According to the World Health Organization (WHO), women live longer than men, with life expectancies of 74.2 years and 69.8 years respectively. However, they also report that women are more susceptible to health issues when compared to men of the same age.
Not only are their conditions linked exclusively to female organs, but even conditions that can occur in both genders can disproportionately affect women more than men. They are more likely to use health services and face bigger disabilities. Symptoms of conditions that may present in both genders may be different and more severe in women, which means that they may need to be treated using different methods.
For instance, women are more likely to be diagnosed with mental health conditions such as anxiety and depression. Plus, osteoarthritis and sexually transmitted diseases are more severe in women, and they are more likely to die after a heart attack.
Here are some of the most common ailments that affect women more than men.
Breast cancer is a condition that is pretty well-known, but there is a common misconception that it only affects women. However, as the National Breast Cancer Foundation points out, “All people, whether male or female, are born with some breast cells and tissue.”
However, it is true that women are far more likely to deal with breast cancer than women. In fact, less than 1% of all diagnosed breast cancer patients are male, while statistics reveal that 1 in 8 American women will be diagnosed with some type of breast cancer during their lifetime.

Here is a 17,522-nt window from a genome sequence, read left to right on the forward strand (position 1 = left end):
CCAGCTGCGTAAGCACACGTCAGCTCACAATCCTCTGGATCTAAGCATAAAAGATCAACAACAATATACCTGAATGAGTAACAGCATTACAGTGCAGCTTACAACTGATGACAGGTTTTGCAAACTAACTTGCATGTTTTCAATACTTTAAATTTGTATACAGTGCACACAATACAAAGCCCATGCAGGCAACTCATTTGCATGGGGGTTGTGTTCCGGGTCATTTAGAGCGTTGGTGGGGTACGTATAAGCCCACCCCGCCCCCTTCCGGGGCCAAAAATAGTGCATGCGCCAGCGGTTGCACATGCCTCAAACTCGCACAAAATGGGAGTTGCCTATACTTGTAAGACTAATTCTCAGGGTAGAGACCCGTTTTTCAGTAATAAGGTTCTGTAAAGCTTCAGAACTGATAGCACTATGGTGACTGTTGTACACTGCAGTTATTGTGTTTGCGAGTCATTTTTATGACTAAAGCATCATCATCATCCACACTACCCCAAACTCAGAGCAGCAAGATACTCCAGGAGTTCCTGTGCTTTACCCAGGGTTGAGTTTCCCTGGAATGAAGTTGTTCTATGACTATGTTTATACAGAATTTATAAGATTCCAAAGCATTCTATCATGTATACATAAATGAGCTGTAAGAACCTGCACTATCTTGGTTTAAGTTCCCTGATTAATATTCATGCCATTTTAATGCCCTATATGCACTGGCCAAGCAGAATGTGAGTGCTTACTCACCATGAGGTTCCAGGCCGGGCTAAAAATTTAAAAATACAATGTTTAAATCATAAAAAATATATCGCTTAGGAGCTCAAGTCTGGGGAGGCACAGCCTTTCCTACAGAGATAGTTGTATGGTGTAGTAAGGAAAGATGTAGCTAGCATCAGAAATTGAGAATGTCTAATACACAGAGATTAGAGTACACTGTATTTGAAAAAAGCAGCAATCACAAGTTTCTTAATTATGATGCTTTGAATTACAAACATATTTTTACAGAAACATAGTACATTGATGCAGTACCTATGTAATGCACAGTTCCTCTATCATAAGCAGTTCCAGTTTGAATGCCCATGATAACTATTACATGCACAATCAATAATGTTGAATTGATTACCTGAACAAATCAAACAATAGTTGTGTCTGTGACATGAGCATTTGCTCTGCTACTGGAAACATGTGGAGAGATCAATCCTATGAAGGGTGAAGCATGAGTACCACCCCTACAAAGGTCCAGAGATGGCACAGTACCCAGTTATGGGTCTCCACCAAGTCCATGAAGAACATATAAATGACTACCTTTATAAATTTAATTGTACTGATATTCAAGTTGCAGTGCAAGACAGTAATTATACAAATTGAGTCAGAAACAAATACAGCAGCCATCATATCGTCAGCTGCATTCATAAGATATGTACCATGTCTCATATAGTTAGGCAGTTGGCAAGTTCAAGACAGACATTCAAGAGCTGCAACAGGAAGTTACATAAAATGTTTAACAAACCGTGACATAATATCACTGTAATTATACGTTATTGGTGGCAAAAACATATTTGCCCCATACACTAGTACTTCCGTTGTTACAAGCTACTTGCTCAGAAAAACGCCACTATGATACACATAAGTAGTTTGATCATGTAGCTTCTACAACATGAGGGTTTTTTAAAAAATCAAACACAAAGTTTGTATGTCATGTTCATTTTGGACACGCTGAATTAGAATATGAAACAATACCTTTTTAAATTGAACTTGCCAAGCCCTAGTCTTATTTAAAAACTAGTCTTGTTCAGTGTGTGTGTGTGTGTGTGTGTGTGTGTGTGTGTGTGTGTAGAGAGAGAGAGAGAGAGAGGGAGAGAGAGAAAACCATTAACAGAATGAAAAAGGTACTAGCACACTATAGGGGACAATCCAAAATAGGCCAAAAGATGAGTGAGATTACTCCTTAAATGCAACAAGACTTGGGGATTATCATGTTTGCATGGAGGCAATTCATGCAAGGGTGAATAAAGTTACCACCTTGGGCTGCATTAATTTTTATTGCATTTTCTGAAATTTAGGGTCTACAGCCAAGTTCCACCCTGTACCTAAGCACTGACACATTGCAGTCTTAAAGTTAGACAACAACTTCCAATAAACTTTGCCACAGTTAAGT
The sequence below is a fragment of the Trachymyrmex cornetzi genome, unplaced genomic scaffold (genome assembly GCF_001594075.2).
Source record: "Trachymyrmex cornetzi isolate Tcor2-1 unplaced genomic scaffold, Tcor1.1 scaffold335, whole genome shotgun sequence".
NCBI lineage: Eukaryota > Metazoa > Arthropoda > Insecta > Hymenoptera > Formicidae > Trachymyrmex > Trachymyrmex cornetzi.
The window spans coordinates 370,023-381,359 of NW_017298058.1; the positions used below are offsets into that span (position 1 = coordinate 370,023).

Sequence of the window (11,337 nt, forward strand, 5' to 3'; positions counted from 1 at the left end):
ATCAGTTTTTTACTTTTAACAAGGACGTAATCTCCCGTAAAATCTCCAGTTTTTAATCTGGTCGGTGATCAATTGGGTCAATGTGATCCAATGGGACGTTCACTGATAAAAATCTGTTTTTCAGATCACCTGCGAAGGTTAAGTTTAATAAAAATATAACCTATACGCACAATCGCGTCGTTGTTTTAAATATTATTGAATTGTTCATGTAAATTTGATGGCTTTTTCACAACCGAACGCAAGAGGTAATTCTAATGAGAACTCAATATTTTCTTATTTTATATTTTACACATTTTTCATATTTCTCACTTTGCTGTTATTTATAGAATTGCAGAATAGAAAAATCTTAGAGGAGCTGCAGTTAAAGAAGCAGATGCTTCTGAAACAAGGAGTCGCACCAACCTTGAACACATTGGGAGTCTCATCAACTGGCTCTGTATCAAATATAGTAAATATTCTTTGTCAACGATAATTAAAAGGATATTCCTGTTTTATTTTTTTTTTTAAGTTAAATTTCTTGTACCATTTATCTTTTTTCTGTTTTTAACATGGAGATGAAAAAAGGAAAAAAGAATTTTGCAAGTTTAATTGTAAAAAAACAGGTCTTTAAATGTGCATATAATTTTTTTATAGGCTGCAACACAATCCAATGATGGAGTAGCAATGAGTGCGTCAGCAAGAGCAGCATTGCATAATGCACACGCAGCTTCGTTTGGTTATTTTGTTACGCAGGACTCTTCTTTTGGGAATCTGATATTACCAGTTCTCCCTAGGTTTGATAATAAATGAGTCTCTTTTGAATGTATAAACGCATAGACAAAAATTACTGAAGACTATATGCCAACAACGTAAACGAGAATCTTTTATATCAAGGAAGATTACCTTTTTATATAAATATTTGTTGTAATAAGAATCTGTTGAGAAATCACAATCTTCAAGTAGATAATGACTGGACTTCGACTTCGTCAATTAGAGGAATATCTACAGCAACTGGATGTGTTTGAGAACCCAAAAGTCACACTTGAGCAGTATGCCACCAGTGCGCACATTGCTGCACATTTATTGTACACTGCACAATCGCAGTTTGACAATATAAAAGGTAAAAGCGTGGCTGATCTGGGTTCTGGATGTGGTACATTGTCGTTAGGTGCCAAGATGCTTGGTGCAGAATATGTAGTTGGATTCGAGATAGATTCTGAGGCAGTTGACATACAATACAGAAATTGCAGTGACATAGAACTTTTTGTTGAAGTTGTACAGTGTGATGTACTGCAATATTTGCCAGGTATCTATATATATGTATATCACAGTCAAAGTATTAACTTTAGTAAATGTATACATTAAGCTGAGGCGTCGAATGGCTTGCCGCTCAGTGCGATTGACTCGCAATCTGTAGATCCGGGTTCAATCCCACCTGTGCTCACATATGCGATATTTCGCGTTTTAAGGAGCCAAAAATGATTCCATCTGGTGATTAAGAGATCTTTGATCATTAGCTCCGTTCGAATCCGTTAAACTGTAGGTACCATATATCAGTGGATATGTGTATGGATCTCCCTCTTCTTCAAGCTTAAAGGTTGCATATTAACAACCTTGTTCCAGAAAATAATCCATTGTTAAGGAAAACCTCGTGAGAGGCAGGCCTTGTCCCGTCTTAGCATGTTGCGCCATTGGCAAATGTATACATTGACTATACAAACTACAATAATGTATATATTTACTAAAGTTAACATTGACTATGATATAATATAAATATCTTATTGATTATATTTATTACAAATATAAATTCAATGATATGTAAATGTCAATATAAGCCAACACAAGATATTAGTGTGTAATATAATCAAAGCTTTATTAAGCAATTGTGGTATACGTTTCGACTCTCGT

According to the NHS, Osteoporosis is a health condition that weakens bones and makes them more brittle, possibly leading to breakage. The National Osteoporosis Foundation says that while 10 million Americans have been diagnosed with the condition, 80% of them are women. Simply being a woman puts you at risk, they say!
Women have less bone mass than their male counterparts, which could be one of the major reasons why they are more susceptible to it. It is also more likely to affect older women due to a drop in estrogen after menopause, as estrogen is a hormone that is essential to bone health.
Depression and Anxiety
Mood disorders such as depression and anxiety may be more likely to affect women when compared to men. According to a large-scale study in 2017, women were twice as likely to experience depression, beginning at the age of 12.
This could be attributed to a number of factors, both physical and psychological. As women go through life, they constantly face periods of hormonal fluctuation related to menstruation, pregnancy, menopause, and more. Hormones have been scientifically proven to be a major factor in determining a person’s mood, which is why women are more susceptible to depression and anxiety.
On the psychological front, women are more likely to face stressful events in their life, and their coping style tends to be more “ruminative” than men. As girls are often raised to be more emotional and sympathetic than their male counterparts, this could also play a role in higher rates of depression than men. Furthermore, societal factors related to gender discrimination also do not help in this matter.
Multiple Sclerosis is an autoimmune response that targets the brain and spinal cord (the central nervous system). As a result, there could debilitating health effects such as muscle stiffness, spasms, paralysis, epilepsy, depression, sexual dysfunction, and issues regarding the bladder and bowel system.